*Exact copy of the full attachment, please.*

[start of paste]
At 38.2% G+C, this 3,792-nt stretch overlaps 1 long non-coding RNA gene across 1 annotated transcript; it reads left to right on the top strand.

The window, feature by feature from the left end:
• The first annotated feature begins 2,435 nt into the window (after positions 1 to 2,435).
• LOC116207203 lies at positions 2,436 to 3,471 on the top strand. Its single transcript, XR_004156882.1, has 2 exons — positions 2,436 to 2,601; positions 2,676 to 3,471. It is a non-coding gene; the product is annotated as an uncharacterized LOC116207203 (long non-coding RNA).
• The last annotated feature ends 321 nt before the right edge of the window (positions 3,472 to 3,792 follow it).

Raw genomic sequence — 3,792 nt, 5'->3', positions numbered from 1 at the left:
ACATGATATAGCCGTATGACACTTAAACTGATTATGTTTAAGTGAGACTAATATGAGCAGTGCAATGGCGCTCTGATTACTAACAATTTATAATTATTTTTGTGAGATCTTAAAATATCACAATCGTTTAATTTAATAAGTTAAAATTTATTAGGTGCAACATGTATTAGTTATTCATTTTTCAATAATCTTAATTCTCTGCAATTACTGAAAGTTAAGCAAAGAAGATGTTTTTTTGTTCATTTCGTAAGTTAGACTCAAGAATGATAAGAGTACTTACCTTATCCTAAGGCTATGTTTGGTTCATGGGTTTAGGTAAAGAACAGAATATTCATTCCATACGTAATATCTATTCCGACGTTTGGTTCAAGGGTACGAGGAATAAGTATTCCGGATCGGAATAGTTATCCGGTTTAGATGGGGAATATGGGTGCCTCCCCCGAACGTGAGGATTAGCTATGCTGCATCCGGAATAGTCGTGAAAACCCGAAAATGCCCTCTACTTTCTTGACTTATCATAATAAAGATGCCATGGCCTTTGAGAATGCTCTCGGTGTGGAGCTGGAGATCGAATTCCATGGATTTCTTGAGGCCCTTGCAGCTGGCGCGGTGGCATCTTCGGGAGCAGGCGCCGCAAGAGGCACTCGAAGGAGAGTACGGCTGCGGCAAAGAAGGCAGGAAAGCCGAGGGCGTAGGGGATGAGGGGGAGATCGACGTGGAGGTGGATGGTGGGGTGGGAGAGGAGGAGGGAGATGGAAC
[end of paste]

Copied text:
At 38.2% G+C, this 3,792-nt stretch overlaps 1 long non-coding RNA gene across 1 annotated transcript; it reads left to right on the top strand.

The window, feature by feature from the left end:
• The first annotated feature begins 2,435 nt into the window (after positions 1 to 2,435).
• LOC116207203 lies at positions 2,436 to 3,471 on the top strand. Its single transcript, XR_004156882.1, has 2 exons — positions 2,436 to 2,601; positions 2,676 to 3,471. It is a non-coding gene; the product is annotated as an uncharacterized LOC116207203 (long non-coding RNA).
• The last annotated feature ends 321 nt before the right edge of the window (positions 3,472 to 3,792 follow it).

Raw genomic sequence — 3,792 nt, 5'->3', positions numbered from 1 at the left:
ACATGATATAGCCGTATGACACTTAAACTGATTATGTTTAAGTGAGACTAATATGAGCAGTGCAATGGCGCTCTGATTACTAACAATTTATAATTATTTTTGTGAGATCTTAAAATATCACAATCGTTTAATTTAATAAGTTAAAATTTATTAGGTGCAACATGTATTAGTTATTCATTTTTCAATAATCTTAATTCTCTGCAATTACTGAAAGTTAAGCAAAGAAGATGTTTTTTTGTTCATTTCGTAAGTTAGACTCAAGAATGATAAGAGTACTTACCTTATCCTAAGGCTATGTTTGGTTCATGGGTTTAGGTAAAGAACAGAATATTCATTCCATACGTAATATCTATTCCGACGTTTGGTTCAAGGGTACGAGGAATAAGTATTCCGGATCGGAATAGTTATCCGGTTTAGATGGGGAATATGGGTGCCTCCCCCGAACGTGAGGATTAGCTATGCTGCATCCGGAATAGTCGTGAAAACCCGAAAATGCCCTCTACTTTCTTGACTTATCATAATAAAGATGCCATGGCCTTTGAGAATGCTCTCGGTGTGGAGCTGGAGATCGAATTCCATGGATTTCTTGAGGCCCTTGCAGCTGGCGCGGTGGCATCTTCGGGAGCAGGCGCCGCAAGAGGCACTCGAAGGAGAGTACGGCTGCGGCAAAGAAGGCAGGAAAGCCGAGGGCGTAGGGGATGAGGGGGAGATCGACGTGGAGGTGGATGGTGGGGTGGGAGAGGAGGAGGGAGATGGAAC